Clean Energy Groups Appeal Approval of DTE Energy’s Proposed $1 Billion Gas Plant

A coalition of clean energy organizations have asked the Michigan Court of Appeals to reverse the decision of the Michigan Public Service Commission (MPSC) to approve a massive new natural gas power plant to be built by DTE Energy. The MPSC decision would allow DTE Energy to charge its customers to build the $1 billion gas plant, for ongoing fuel, and for operations and maintenances of the plant for decades to come. The organizations, which include the Environmental Law and Policy Center, the Union of Concerned Scientists, the Ecology Center, the Solar Energy Industries Association, and Vote Solar, contend that DTE failed to demonstrate that its plant was the most “prudent” means of supplying power to its customers, as required by Michigan’s utility planning law.

“We are at a turning point in the electric industry, and our concern is that DTE is rushing the plant through without considering whether it really is needed, in light of newer, cleaner, and less costly alternatives,” said Margrethe Kearney, Senior Attorney at the Environmental Law & Policy Center. “It is critical that the MPSC be required to fully and faithfully implement the law, to ensure that Michigan customers are not on the hook to pay for last-Century technology, when a clean, modern grid is more affordable now.”

“The law is there to protect consumers by ensuring that utilities make good investment decisions based on sound analytics to achieve an affordable, reliable and clean electric grid,” said Sam Gomberg, Senior Energy Analyst with the Union of Concerned Scientists. “DTE failed to do the analysis necessary to justify its proposed natural gas plant, and the Commission should have sent them back to the drawing board.”

In July of 2017, DTE asked the MPSC to grant a “Certificate of Necessity” to build an 1,100 MW natural gas power plant to replace older coal-fired plants that are slated for retirement. More than a dozen organizations intervened to oppose the plant, presenting expert testimony showing that DTE had failed to consider a range of less costly alternatives. Multiple scenarios showed that a portfolio of resources such as wind, solar, energy efficiency, demand response and battery storage could eliminate, delay or reduce the size of the plant.

DTE did not provide sufficient analysis for the MPSC to be able to compare its plant to cleaner, reliable and more affordable options that would save customers money. MPSC responded by decrying the lack of clear analysis but approving the plant anyway while urging DTE to do a better job in its next plan. It should have required DTE to start over.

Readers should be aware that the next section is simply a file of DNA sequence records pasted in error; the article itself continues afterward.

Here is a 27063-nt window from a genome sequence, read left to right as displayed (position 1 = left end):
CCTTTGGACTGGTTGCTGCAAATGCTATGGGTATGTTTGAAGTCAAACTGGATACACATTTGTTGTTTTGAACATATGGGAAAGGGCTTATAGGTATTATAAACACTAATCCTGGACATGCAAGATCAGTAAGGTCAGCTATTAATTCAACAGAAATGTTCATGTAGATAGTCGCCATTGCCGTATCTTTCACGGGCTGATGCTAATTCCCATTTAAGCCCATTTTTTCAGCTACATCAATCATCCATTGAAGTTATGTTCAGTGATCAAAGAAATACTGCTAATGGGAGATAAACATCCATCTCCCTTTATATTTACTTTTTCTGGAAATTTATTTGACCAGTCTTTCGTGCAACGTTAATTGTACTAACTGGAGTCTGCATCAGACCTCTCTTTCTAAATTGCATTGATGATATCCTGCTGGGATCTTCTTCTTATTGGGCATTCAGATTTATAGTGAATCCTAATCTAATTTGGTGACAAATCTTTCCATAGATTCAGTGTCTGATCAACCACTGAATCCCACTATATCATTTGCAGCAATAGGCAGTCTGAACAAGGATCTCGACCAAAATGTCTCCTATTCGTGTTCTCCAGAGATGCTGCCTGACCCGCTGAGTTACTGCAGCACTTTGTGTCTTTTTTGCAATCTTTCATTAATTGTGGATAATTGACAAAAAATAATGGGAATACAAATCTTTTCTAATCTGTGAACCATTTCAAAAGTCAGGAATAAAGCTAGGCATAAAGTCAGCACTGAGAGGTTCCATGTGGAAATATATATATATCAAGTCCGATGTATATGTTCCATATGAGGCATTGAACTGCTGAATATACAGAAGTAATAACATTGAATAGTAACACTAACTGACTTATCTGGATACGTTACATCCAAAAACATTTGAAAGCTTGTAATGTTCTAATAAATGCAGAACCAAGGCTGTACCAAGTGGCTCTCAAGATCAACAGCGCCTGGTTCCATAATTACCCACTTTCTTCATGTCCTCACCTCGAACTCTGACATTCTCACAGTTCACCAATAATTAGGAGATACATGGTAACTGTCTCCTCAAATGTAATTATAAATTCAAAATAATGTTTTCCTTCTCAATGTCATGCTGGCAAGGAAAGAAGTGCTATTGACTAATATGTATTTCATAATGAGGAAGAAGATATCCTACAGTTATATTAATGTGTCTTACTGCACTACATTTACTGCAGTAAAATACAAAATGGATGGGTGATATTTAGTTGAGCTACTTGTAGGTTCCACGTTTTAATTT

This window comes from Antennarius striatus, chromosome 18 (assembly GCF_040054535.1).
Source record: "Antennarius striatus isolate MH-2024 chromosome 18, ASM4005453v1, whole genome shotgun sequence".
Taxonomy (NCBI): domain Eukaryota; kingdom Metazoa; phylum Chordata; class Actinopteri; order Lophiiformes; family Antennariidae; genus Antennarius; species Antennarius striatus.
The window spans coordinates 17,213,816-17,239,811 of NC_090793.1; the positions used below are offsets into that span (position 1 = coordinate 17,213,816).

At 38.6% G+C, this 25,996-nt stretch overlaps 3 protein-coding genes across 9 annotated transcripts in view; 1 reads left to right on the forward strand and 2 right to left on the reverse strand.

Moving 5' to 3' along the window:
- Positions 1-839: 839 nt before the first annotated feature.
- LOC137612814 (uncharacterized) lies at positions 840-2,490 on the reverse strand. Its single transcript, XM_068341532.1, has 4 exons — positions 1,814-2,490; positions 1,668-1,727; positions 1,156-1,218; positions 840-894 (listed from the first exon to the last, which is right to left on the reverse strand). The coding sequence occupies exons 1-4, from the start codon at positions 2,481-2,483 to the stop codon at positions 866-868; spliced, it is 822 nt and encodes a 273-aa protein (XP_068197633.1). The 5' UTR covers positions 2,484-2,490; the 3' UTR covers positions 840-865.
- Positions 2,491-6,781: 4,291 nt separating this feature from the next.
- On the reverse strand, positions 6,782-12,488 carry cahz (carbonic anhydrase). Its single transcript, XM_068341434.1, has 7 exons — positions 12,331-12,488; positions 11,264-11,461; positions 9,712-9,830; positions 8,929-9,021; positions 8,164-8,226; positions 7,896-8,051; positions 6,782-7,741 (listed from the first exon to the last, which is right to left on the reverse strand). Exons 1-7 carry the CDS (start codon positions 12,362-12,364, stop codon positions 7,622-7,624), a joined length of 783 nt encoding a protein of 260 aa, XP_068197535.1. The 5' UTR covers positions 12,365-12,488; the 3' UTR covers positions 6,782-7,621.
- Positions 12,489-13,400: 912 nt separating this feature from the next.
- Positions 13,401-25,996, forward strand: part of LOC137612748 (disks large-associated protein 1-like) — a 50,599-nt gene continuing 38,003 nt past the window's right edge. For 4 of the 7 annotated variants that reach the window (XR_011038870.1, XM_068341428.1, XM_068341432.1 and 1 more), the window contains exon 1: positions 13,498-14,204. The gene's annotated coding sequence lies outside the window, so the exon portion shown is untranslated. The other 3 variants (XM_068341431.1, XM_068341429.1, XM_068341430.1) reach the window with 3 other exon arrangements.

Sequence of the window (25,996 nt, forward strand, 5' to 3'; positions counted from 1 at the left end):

In states like Illinois and Ohio, owners of fossil power plants are finding that the cost to fuel and operate the plants is too expensive and are seeking bailouts from utility customers to recover these “stranded costs.” Meanwhile, the cost of solar power has declined by 70 percent in just the past decade, while wind power is now the least costly generation resource. Increasingly, the electric industry is turning toward low-cost wind and solar power to meet future electricity demand instead of risking another generation of uneconomic investment in fossil fuels.

This article was originally published by Vote Solar here and was republished with permission.

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Ed Smeloff leads Vote Solar's regulatory team working to transform the electric power system to be cleaner, smarter and more durable by integrating solar power and other clean energy technologies at all scales from rooftop to utility-scale power plant. Vote Solar is involved in regulatory activities in 12 states. Before joining Vote Solar he worked for SunPower Corp. as its director of utility and power plant sales. There he was responsible for the development of more than a gigawatt of solar power plants now in operation across the United States.

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